Rene Wallace remembers the prayer she recited one night as a patient at Harlingen State Tuberculosis Hospital in 1964.
“Lord, I know I am sick, and if this is the way you want me, I will try to make those around me happy. But if it is your will, please heal me. I need to be with my children,” she said.
The Edinburg resident was 32 years old at the time, and it was Christmas morning when her husband Jack Wallace, founder of Jack Wallace Farms, told her that he had to take her to the hospital. She was still in her pajamas, wrapping gifts in bed for their five children.
“The doctor called my husband and told him I had tuberculosis,” she recalled. “They said I could go to the hospital at my own free will, or a sheriff would come and take me.”
Tuberculosis, also called TB, is an airborne disease that attacks the lungs and is highly contagious. In 1964, the year Wallace contracted TB, there were more than 50,000 people suffering from it in the U.S., according to the Centers of Disease Control and Prevention.
Rene stayed in quarantine at the Harlingen hospital for three months and said she only got to visit with family once — and then only through a window.
“I just could not quit crying,” she said. “I just wanted to see my children and be with my husband. I missed my life at home.”
Rene, now 87, knows that across the world today, millions of people are experiencing the same frustration and loneliness she felt in that hospital room more than five decades ago. It has almost been four weeks since a shelter-at-home order was enacted in Hidalgo County, and her advice to those who feel fearful during this time is simple: hang onto hope.
“There was never a day I lost hope that I would be healed,” she said. “I was sad, I could not stop crying, but I never felt hopeless. God can correct anything, in a twinkling of an eye. I was very isolated and sad, but I knew that this wasn’t permanent.”
Her husband visited her every other day, and Rene said that he was a pillar of strength for her during that time. Jack, an Edinburg High School graduate, a well-known Valley farmer, and member of the RGV Sports Hall of Fame, died seven years ago.
So, Rene knows what it means to be courageous. Also an EHS graduate, she received her two-year associate’s degree from Edinburg College, which had been a junior college since 1927. However, she believed that students of the Rio Grande Valley deserved the opportunity to get a complete higher education. In 1951, Rene helped represent the city of Edinburg at the state capitol to convince legislators to turn the college into the four-year university it is now. In 2013, she was honored as one of The University of Texas-Pan American’s Pillars of Success for those efforts.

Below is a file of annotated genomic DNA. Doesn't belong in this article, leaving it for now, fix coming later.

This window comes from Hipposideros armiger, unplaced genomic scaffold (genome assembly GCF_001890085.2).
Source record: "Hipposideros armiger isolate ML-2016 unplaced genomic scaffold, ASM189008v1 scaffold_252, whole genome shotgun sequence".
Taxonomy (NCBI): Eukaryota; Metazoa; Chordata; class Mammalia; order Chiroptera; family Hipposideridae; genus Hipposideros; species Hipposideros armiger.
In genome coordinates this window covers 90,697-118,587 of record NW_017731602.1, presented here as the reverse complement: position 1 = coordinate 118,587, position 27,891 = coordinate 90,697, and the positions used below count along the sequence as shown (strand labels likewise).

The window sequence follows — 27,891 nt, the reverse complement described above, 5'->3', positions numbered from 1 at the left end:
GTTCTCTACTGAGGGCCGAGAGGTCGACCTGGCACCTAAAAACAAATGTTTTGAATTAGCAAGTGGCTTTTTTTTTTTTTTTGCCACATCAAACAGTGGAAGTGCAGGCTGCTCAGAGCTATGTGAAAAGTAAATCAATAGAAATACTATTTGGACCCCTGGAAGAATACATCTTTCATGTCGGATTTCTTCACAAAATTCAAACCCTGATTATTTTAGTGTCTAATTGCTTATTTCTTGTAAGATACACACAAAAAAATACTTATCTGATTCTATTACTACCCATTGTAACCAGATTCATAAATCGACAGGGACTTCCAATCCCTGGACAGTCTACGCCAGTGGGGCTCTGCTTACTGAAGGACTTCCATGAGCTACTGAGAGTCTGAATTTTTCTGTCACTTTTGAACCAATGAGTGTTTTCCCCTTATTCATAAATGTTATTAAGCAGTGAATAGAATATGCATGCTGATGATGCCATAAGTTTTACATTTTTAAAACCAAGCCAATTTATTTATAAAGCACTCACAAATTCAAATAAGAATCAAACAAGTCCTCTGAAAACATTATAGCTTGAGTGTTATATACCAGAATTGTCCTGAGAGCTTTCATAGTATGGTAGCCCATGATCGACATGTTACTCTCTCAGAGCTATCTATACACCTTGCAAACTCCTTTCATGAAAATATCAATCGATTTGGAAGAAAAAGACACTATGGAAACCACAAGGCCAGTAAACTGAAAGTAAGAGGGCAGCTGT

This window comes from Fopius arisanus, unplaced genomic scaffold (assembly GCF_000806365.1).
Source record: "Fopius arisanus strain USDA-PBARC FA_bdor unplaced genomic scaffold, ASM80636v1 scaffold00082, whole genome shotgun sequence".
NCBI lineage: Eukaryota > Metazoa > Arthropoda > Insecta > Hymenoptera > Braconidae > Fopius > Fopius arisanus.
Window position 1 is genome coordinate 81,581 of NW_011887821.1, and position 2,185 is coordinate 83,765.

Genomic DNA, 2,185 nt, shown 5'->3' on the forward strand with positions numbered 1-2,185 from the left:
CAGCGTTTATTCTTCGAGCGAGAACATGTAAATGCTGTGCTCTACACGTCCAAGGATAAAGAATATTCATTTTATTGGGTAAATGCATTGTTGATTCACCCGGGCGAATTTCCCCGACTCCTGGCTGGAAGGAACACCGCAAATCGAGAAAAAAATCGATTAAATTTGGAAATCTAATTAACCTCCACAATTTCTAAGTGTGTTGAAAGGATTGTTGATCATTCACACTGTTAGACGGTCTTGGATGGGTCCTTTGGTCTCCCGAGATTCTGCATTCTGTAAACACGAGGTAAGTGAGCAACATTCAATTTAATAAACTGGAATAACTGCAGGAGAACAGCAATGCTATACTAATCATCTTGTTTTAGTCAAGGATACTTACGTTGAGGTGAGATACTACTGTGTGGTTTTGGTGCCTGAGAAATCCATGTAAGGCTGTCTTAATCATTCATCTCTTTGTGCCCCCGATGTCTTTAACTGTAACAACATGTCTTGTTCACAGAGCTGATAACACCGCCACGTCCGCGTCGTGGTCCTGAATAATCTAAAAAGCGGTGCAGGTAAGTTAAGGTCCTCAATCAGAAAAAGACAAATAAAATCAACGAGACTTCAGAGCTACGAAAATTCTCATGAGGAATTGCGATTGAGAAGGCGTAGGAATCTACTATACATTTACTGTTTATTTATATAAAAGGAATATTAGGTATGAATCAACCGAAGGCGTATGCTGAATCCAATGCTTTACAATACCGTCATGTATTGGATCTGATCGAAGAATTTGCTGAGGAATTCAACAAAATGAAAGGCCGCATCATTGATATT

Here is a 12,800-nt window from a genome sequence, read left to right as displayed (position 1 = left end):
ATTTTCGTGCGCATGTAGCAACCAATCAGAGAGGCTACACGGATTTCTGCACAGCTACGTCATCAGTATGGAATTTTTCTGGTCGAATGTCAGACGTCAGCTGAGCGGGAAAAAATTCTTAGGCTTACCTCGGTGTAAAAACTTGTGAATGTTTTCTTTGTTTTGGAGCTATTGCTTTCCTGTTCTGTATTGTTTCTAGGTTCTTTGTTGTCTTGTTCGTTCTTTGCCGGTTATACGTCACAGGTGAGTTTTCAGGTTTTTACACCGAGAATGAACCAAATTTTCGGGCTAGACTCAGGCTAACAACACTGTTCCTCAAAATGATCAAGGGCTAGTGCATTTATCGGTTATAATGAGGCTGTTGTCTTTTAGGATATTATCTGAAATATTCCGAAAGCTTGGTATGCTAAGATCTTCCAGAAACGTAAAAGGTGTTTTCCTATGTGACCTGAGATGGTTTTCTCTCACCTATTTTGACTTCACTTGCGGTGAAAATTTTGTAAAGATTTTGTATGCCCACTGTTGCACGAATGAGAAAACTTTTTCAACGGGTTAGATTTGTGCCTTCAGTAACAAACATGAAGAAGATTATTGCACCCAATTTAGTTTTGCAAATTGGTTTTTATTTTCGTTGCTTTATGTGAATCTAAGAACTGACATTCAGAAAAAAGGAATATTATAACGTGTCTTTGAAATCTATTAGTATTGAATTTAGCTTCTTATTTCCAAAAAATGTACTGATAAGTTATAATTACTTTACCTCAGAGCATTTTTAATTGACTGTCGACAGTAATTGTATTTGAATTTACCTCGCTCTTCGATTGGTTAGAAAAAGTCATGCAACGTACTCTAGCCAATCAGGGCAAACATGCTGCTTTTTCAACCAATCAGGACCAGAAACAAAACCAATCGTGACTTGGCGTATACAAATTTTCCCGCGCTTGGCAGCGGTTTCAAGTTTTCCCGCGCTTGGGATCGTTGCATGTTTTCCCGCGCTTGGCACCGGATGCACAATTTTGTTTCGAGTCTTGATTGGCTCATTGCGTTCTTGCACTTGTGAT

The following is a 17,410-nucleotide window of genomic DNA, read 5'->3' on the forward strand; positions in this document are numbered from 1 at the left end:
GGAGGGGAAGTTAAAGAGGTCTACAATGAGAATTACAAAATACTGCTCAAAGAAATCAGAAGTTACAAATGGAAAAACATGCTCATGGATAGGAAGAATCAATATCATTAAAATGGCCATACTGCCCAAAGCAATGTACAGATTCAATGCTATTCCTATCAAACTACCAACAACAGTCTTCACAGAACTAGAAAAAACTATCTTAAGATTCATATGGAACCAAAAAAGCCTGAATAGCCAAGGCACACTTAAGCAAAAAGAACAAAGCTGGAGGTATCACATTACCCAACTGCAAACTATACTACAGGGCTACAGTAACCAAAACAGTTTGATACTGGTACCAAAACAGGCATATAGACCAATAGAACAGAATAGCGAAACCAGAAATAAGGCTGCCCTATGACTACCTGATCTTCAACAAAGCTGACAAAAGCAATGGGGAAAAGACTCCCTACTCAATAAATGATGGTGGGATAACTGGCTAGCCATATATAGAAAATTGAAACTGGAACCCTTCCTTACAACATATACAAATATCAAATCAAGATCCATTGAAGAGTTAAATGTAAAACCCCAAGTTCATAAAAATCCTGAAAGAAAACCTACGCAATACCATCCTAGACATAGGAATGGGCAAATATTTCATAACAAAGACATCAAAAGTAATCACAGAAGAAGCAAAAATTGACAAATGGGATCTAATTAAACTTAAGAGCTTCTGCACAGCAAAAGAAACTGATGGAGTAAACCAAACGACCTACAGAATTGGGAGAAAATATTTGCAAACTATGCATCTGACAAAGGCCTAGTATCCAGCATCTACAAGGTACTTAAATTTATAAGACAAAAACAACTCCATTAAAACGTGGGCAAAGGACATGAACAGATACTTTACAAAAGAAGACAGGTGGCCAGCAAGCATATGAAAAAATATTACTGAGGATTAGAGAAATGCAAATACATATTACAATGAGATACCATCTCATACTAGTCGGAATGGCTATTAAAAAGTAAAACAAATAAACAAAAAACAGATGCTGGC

A successful businesswoman for more than 40 years before retiring, she took the lead on many housing development projects across the region, and was named the Texas Business Woman of the Year in 2006 by the National Republican Congressional Business Advisory Council. She was also the first woman to serve as vice president for the Edinburg Chamber of Commerce.
Facing tuberculosis and being separated from her family marked the most challenging time of her life, but Rene attributes her recovery to faith, saying that the check-up after she prayed, doctors cleared her to go home. Jack came and got her on the Monday after Easter that year, and on the way, they stopped by her children’s school to pick them up.
Jack Wallace Jr., second youngest child of five, remembers sprinting to his mother that day.
“I was 7, and I just missed my mother a lot, we all did,” said Wallace Jr., who is also an EHS graduate. “We got out of school early when she came back, and I just sprinted to her car to see her.”
The kids made a sign that hung in front of their house that read: “Welcome Home Mom.”
“It was a difficult time being away from my mother, but we were always hopeful — we knew that God had her in his hand,” said Jack Jr., who is now 62 and runs the family farm.
Rene has 14 grandchildren and three great-grandchildren but hasn’t slowed down. She stays busy by tending to her properties and investments. Her elegantly furnished home in Edinburg is the 119th house she has either built or designed.
She is also still striving to sharpen her mind by playing various puzzles and games. In fact, in her late 60s, she defeated Microsoft co-founder Bill Gates in a game of Bridge, a trick-trading card game. She still travels nationwide to compete in card tournaments, but for the time being, has been playing online.
As a beloved and respected figure in Edinburg, Rene encourages the community to seek peace and stay composed.
“It will be over, we are going to pass through this,” she said. “We have to conduct ourselves with a positive attitude knowing that it’s going to end, and we must do everything we can to keep from getting it.”
Editor’s note: This story has been updated to remove information from an earlier version that, in error, compared elements of tuberculosis with COVID-19.